Bosnia and Herzegovina Course of the War

While the Muslim Bosniaks (1991 population: 43.2%) as the national minority, held on to the preservation of Bosnia and Herzegovina as a three-national (multiethnic) state, the Bosnian Serbs (until 1995) now orientated themselves towards the idea of ​​gathering all Serbs in one state; with a population share of 31.8% (1991) they made a claim to 65% of the national territory. In order to round off their settlement areas, the Bosnian-Serbian units occupied more than two thirds of the territory of Bosnia and Herzegovina until October 1992 due to their military superiority (heavy weapons of the former Yugoslav federal army), whereby they were from the former Yugoslavian until their official withdrawal in June 1992 Federal Army were directly supported. Distributed under the catchphrase “ethnic cleansing” v. a. the Bosnian Serbs, but also the Bosnian Croats, the other nationalities from the territories they conquered. War and displacement triggered massive refugee movements (by 1995 over 2.2 million refugees, around 100,000 dead, 40,000 of them civilians [mostly Muslim Bosniaks]). The struggles for ethnic homogenization also went hand in hand with the establishment of prisoner and internment camps. The stationing of UN protection troops (UNPROFOR) in June 1992 to protect the civilian population and ensure their supplies, but also other international aid, including via the establishment of an airlift to the besieged and hard-fought Sarajevo, the suffering of the population could only be alleviated a little. Especially in the (especially from 1993) highly competitive strategically important cities, e. B. Bosanski Brod, and in the besieged Muslim-Bosniak enclaves in Serbian-populated regions such as Bihać, Goražde and Srebrenica, Tuzla and Žepa, the civilian population was severely affected by the consequences of the war; therefore, all these places and areas were declared UN protection zones on May 7, 1993. In February 1993, the UN Security Council also decided to set up an international war crimes tribunal in The Hague. therefore, all these places and areas were declared UN protection zones on May 7, 1993. In February 1993, the UN Security Council also decided to set up an international war crimes tribunal in The Hague. therefore, all these places and areas were declared UN protection zones on May 7, 1993. In February 1993, the UN Security Council also decided to set up an international war crimes tribunal in The Hague.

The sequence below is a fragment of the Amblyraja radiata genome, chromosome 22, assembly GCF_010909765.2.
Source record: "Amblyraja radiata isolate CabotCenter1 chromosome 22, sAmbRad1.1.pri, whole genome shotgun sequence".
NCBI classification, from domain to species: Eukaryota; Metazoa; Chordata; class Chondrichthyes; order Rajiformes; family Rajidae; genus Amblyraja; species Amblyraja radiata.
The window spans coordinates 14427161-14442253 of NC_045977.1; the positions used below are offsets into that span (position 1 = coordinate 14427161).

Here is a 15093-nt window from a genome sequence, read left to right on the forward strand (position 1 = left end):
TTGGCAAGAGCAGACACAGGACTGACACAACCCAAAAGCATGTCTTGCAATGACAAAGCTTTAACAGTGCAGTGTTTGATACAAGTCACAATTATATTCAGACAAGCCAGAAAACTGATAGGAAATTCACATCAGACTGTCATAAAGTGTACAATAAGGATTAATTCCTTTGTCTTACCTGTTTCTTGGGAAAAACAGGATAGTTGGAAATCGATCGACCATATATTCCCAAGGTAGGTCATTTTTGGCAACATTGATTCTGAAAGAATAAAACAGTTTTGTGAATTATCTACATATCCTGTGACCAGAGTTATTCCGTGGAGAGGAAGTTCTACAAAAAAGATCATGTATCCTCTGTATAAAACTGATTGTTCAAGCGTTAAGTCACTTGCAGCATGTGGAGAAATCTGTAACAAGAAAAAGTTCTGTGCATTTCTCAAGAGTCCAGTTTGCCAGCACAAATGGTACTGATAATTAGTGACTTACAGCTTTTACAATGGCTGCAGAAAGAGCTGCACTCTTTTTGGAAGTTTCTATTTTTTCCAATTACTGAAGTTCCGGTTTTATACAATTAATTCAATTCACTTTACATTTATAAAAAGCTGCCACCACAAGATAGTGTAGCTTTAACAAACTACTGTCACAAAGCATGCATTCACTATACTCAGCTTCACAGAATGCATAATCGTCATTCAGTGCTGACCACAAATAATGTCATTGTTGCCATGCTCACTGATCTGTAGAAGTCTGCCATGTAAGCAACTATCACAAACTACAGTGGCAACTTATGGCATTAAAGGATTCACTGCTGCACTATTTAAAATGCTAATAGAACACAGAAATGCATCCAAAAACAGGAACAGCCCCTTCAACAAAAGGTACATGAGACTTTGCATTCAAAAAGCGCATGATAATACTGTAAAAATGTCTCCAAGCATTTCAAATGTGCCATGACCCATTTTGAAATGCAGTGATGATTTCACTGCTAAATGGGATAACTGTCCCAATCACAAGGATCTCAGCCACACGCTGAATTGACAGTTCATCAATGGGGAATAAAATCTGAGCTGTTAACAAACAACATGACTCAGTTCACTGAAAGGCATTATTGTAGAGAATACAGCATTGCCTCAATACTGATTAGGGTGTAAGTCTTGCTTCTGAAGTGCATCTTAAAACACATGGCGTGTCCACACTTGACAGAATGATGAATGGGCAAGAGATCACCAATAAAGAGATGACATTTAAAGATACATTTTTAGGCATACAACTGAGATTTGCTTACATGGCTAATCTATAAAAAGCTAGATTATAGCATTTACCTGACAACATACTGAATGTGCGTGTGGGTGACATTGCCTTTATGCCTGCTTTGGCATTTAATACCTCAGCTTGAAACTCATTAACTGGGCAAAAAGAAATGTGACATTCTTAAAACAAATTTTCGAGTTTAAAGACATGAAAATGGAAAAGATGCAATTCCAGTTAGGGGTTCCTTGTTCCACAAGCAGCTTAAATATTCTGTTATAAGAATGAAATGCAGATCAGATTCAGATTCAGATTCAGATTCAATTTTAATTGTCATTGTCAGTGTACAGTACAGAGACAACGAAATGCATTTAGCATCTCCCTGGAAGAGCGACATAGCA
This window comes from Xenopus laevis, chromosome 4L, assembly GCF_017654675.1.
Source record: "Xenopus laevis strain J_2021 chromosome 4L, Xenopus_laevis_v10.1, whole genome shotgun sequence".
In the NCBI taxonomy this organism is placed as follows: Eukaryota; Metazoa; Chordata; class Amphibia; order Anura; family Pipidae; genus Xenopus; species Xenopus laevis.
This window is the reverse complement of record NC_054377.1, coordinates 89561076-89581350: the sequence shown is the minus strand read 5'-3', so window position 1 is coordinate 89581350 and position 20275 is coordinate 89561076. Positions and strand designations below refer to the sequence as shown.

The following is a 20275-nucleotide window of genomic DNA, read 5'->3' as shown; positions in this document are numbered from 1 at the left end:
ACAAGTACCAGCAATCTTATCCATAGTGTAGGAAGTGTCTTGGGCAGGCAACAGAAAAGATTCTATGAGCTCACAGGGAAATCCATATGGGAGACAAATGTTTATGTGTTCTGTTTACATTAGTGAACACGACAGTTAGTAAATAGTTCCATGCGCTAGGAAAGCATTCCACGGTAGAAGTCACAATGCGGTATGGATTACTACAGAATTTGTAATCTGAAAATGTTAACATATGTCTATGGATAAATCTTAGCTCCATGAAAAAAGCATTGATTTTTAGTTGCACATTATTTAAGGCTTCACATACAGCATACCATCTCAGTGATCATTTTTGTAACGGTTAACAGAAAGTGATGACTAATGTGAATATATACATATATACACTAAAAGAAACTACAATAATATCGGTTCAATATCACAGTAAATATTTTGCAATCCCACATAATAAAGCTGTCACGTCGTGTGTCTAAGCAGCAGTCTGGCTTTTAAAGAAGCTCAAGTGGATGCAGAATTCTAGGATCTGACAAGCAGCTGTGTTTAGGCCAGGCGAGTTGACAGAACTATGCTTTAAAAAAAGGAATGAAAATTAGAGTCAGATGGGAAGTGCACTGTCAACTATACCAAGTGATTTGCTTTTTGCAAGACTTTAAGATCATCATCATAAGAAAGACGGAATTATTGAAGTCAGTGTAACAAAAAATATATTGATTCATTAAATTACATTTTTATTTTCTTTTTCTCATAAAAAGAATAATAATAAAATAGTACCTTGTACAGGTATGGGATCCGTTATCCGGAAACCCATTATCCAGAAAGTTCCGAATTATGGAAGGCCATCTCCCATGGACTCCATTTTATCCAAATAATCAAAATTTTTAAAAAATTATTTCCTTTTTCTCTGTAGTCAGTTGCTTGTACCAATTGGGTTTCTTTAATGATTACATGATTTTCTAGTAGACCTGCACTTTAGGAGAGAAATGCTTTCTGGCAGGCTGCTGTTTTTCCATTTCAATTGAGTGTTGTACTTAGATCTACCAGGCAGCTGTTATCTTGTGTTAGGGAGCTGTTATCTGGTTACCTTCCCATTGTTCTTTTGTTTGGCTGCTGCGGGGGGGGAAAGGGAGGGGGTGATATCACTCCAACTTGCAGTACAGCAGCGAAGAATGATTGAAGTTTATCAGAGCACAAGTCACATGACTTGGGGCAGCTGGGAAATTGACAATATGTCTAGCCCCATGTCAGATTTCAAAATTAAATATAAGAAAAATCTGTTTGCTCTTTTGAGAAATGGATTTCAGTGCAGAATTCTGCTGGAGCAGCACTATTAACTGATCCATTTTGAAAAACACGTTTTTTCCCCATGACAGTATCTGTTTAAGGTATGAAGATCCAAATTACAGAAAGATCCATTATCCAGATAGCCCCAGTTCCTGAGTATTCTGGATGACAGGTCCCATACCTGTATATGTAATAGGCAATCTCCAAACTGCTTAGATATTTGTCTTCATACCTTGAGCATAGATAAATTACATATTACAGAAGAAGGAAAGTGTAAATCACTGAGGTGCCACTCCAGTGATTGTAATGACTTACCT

According to best-medical-schools, the state preservation of Bosnia and Herzegovina, a main demand of the various EC / EU and UN mediators, was repeatedly called into question by political manifestations of the war. Against the resistance of the Bosniaks, unilateral proclamations of independent Serbian territories were made (including Bosnian Krajina, October 1991). The proclamation of a “Serbian Republic of Bosnia-Herzegovina” (“Republika Srpska”; January 9, finally April 7, 1992, capital Banja Luka; determination of the borders on July 26, 1992; State Presidency under President) turned out to be particularly serious R. Karadžić; elected on December 18, 1992, official resignation May / July 1996).